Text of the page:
Policy lifecycle management software can help

Managing policies involves a lot of administration and repeatable tasks, so software can make the process significantly easier to manage. Most policy lifecycle management software has been carefully designed to assist with each stage of the policy lifecycle. Let’s explore the different ways it can help.

Automate a multitude of tasks

Many of the tasks within policy lifecycle management can be automated: tasks like sending out reminders, checking to see if a policy has been read, ensuring policy owners and governing bodies review their policy and issuing version numbers can all be carried out through automation. This helps busy teams save time and be more productive, allowing them to redirect their day to more value-added and less mundane activities!

Provide reminders to owners and employees

One of the automated tasks that policy lifecycle management software helps with is sending out different notification reminders, both to policy owners to review their policies at regular intervals and to employees when a new policy needs to be read, as well as reminders if an employee hasn’t confirmed they have read a required policy. These notifications are essential in driving the lifecycle of the policy.

Scale the process

Checking for and sending out all these reminders and notifications is a nightmare to do manually, as anyone who has ever used a spreadsheet and email will confirm! It’s also a completely unnecessary administrative overhead. Policy lifecycle management software ensures your policy management is truly scalable.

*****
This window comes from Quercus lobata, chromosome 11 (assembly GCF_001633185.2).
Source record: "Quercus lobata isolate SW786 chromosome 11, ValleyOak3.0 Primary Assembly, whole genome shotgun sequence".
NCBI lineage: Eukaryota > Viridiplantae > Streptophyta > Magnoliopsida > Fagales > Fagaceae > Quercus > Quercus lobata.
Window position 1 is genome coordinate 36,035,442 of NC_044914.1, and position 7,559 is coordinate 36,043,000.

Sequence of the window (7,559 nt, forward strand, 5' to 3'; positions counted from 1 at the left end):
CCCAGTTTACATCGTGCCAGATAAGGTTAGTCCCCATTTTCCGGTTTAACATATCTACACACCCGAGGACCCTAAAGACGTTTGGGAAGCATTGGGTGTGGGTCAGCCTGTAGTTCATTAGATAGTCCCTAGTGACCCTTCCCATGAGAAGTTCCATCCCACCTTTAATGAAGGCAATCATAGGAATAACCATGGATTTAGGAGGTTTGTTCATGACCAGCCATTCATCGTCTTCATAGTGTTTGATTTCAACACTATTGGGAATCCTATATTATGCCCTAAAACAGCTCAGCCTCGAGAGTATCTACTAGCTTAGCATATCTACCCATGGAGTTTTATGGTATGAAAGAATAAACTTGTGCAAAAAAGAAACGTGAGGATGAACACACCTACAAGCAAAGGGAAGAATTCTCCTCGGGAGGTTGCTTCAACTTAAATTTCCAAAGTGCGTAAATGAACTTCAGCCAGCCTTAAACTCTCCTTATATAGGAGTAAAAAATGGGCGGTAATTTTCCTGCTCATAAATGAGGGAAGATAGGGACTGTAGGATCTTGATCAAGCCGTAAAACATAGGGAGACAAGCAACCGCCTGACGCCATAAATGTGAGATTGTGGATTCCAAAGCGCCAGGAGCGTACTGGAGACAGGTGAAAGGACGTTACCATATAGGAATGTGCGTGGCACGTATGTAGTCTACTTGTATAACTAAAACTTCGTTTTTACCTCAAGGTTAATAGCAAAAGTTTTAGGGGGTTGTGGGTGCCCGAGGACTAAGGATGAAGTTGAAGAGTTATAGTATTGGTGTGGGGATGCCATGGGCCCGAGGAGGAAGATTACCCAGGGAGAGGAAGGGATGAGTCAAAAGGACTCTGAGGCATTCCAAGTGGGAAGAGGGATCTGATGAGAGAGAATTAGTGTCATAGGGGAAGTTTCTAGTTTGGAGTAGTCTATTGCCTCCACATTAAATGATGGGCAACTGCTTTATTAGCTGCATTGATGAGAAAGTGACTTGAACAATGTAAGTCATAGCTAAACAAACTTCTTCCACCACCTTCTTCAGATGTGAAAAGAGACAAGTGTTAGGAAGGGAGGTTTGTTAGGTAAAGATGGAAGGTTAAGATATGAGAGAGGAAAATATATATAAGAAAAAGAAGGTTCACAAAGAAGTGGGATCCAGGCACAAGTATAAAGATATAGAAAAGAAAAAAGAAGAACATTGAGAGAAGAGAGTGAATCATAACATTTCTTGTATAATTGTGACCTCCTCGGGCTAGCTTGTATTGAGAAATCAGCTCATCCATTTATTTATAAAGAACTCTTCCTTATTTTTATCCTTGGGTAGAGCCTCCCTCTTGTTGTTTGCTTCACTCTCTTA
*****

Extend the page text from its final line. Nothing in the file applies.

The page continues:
Eliminate mistakes

Keeping on top of policy management versions and employee attestation processes is very fiddly, and errors are probable. Perhaps you missed out a group? Perhaps a version of a policy didn’t update on the intranet? Policy lifecycle management software does much of the heavy lifting and helps avoid mistakes and errors, reducing risk in the process.

Support reporting

Policy management software will automate all the reporting to track policy management, employee attestation and other related processes. Good policy lifecycle management software supports reporting for senior management, policy owners, system administrators and managers responsible for ensuring their division or team read a policy.

Support compliance

Collectively, the reporting, document versioning and audit trails around updating policies and employee attestation processes support regulatory and legal compliance needs, and are crucial to show a third party that you are doing everything you can to ensure employees comply with a policy, for example.

Provide access for everybody

Of course, policy lifecycle management software also ensures everyone has access to your policies, ideally via your intranet or similar employee portal.

Using Xoralia for policy management

Xoralia is a dedicated policy lifecycle management solution based on SharePoint that can help with everything we have described above, supporting you through every stage of the policy management lifecycle. Want to find out more? Then book a demo!